Virgin Media failed to fix encryption issue in parts of its telco website
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March 30, 2015
It is reported today that Virgin Media has failed to upgrade its weak encryption software that it uses for sensitive parts of its telco's website, despite several complaints from customers who claim to have repeatedly flagged their security worries to the company.
And while all of this is happening, Mozilla, which recently told its users that it planned to end support for the RC4 stream cipher used by some virtual machines has an open tracking bug about the cable company's website.
Also, Google's browser Chrome has been spitting out security warnings about various Virgin Media pages because the connection has to first be retired to use an older version of the TLS (transport layer security) protocol.
However, Virgin Media has yet to upgrade its service, even though it first heard about the potential security headache late last year. A spokesman at the company said-- ``Although there are no practical exploits ofthe algorithm, we have a new program which is well underway that will address the security issue.``
Software engineer Nick Lowe got in touch with a correspondent earlier this month to highlight his concerns about the RC4 and TLS issue.
As he noted, some software firms recently called for the RC4 cipher to be outlawed by companies, after new research appeared to show that some attacks against the scheme were becoming easier.
Lowe told us this morning that he was disappointed with the response to his concerns about the obsolete and insecure cryptography that the firm continues to use on its website.
"I think that's a disingenuous and rather meaningless thing for them to say," he said. "Yes, the RC4 problem isn't particularly exploitable based on the information that is known publicly, but as pointed out before, the service is also TLS 1.2 intolerant, which means that the software they use can't have been patched and is therefore, by definition, going to be security vulnerable to other issues."
"No SSL/TLS stack has remained secure over that passage of time since this has been resolved so it's a serious vulnerability issue," he added.
"Google's Chrome for example notes in its details about the connection that it has had to retry using an insecure protocol downgrade to establish a connection. This reveals that the infrastructure it has to provide the encryption has not been maintained properly," he added.
Furthermore, an SSL analysis of various sensitive VM web pages shows how low Virgin Mobile scores on security.
The firm's identity, billing and payments pages all come up short when tested from various locations. And Lowe isn't the only one complaining over this issue.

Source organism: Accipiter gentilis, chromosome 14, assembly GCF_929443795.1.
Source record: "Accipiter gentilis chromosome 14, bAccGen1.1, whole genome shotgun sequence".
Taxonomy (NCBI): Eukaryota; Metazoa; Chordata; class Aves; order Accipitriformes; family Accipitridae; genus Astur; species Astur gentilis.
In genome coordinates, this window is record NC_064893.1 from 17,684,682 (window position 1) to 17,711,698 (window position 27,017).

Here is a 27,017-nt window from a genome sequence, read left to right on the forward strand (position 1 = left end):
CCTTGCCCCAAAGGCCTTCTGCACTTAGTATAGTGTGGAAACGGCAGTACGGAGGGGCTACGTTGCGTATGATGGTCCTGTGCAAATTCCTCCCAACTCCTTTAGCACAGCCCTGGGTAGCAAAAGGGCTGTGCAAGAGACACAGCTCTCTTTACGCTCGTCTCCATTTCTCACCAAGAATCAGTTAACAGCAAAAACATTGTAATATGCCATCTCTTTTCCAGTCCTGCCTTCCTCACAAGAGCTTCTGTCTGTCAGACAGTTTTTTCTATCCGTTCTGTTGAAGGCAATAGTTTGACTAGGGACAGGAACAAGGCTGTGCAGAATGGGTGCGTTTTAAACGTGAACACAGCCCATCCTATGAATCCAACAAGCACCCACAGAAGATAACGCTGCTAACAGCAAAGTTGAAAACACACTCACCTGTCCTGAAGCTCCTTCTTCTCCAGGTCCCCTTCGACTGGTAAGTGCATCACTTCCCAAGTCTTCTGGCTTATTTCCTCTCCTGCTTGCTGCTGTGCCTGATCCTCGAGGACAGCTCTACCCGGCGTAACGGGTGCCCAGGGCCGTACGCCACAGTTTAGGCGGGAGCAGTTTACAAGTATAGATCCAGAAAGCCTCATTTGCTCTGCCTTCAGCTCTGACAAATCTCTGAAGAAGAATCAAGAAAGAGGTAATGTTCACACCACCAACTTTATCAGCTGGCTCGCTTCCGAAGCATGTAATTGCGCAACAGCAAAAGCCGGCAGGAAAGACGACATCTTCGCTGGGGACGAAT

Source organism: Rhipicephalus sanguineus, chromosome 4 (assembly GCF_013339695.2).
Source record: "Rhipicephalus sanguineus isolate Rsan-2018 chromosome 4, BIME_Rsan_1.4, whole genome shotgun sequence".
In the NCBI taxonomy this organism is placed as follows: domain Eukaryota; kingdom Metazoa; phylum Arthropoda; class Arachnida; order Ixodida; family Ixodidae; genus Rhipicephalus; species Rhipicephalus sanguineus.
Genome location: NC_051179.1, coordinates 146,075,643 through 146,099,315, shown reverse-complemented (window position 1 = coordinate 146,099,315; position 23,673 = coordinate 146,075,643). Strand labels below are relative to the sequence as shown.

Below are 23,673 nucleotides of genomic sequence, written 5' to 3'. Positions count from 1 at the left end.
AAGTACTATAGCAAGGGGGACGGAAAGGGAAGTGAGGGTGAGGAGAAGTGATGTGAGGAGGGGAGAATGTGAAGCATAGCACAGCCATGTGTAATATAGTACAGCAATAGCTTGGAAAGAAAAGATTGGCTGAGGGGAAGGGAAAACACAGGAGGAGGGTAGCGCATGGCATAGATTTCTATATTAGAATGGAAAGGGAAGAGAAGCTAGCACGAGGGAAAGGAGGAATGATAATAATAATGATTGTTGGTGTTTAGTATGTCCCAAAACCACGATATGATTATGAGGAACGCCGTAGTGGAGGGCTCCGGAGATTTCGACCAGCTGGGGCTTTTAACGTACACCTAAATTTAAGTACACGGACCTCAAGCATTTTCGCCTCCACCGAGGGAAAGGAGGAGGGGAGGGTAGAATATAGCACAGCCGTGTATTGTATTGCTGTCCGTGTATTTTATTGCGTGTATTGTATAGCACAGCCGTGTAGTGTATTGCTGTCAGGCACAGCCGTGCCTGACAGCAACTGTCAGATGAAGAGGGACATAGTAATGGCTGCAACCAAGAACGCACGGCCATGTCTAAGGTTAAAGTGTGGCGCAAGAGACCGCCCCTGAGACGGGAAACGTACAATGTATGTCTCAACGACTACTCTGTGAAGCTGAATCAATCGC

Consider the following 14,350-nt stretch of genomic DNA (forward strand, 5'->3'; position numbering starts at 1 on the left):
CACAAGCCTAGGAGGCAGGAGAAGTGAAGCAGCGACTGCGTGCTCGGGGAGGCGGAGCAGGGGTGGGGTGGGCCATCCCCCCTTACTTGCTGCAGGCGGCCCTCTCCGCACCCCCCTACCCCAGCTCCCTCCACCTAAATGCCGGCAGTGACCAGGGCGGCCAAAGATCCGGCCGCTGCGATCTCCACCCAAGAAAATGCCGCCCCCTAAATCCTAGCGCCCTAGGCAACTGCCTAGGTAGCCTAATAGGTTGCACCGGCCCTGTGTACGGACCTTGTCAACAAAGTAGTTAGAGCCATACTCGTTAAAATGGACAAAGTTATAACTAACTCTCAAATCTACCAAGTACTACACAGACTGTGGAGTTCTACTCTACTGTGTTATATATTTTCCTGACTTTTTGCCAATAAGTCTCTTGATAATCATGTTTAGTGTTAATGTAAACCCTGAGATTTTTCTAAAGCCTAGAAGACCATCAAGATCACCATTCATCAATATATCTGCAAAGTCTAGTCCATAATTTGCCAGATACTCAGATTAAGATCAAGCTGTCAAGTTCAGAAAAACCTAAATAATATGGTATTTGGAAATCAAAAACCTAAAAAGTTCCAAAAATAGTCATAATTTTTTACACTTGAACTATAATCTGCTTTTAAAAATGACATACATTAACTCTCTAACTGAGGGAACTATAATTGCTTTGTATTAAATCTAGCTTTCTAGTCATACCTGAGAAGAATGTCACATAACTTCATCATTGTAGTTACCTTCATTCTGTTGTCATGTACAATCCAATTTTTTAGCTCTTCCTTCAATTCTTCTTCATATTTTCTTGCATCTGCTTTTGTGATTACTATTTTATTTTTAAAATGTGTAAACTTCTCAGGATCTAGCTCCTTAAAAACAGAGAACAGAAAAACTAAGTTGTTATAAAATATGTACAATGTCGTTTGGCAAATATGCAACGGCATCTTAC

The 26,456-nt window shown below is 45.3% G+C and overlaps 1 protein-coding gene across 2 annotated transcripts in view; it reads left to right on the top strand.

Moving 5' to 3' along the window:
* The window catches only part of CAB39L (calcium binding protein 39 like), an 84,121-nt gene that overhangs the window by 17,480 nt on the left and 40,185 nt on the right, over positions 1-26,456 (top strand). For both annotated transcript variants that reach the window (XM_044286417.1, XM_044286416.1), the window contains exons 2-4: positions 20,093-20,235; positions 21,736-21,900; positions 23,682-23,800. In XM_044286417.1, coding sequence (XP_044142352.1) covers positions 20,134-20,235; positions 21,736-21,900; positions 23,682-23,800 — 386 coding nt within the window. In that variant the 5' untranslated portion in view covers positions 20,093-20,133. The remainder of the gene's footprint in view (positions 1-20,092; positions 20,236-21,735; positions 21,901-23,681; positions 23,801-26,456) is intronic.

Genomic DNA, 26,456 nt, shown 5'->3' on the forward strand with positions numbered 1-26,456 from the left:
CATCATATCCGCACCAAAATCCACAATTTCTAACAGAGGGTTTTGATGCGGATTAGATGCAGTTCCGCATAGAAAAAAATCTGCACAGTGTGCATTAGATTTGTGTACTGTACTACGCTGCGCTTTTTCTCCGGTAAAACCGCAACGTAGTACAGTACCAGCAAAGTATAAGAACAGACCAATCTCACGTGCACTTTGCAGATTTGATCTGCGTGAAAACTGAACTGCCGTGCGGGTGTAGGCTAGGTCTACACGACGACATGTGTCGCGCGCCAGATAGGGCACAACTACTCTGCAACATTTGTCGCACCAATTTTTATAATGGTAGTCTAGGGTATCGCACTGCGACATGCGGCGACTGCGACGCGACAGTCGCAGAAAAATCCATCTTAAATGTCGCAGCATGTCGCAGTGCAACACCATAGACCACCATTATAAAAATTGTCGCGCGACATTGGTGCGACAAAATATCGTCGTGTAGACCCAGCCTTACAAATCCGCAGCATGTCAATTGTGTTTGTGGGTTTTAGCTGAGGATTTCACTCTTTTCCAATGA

A British inmate used a bogus website and fake identities in tricking prison officers to releasing him from prison.
Jailed for fraud worth £1,819,000, Neil Moore used a smuggled mobile phone to post a website mimicking that of the Southwark Crown Court.
He then emailed prison officers with instructions for his release, according to various reports.
Prosecutor Ian Paton says Moore, who turned himself in three days after escaping, showed extraordinary deviousness, according to the BBC.
"A lot of criminal ingenuity harbours in the mind of Mr Moore," Paton said. "The case is one of extraordinary criminal inventiveness, deviousness and creativity, and all the developed expertise of this defendant, it appears initially".
Moore followed the social engineering/phishing playbook to the letter, using legitimate personal details (including registering the Website in the name of Detective Inspector Chris Soole) in a bid to make the scam look real legitimate.
His email, which replaced periods with hyphens, appeared to be sent from a senior court clerk containing bail instructions to prison staff.
Jail officers failed to notice the hyphens and missed a potentially scam-busting typo after Moore misspelled 'Southwark'. He was released March 10, but only noticed as missing three days when after solicitors turned up to meet him in prison.
Moore was charged with escaping lawful arrest and eight counts of fraud. He was initially arrested in 2012 after swindling large companies including Thomas Exchange Global into handing over cash as he posed as staff from Bank of America, Lloyds and Barclays.
The targets were tricked into moving cash into what Moore says were 'safe' accounts under his control. His mimicry of a female voice was so convincing police initially arrested his partner.
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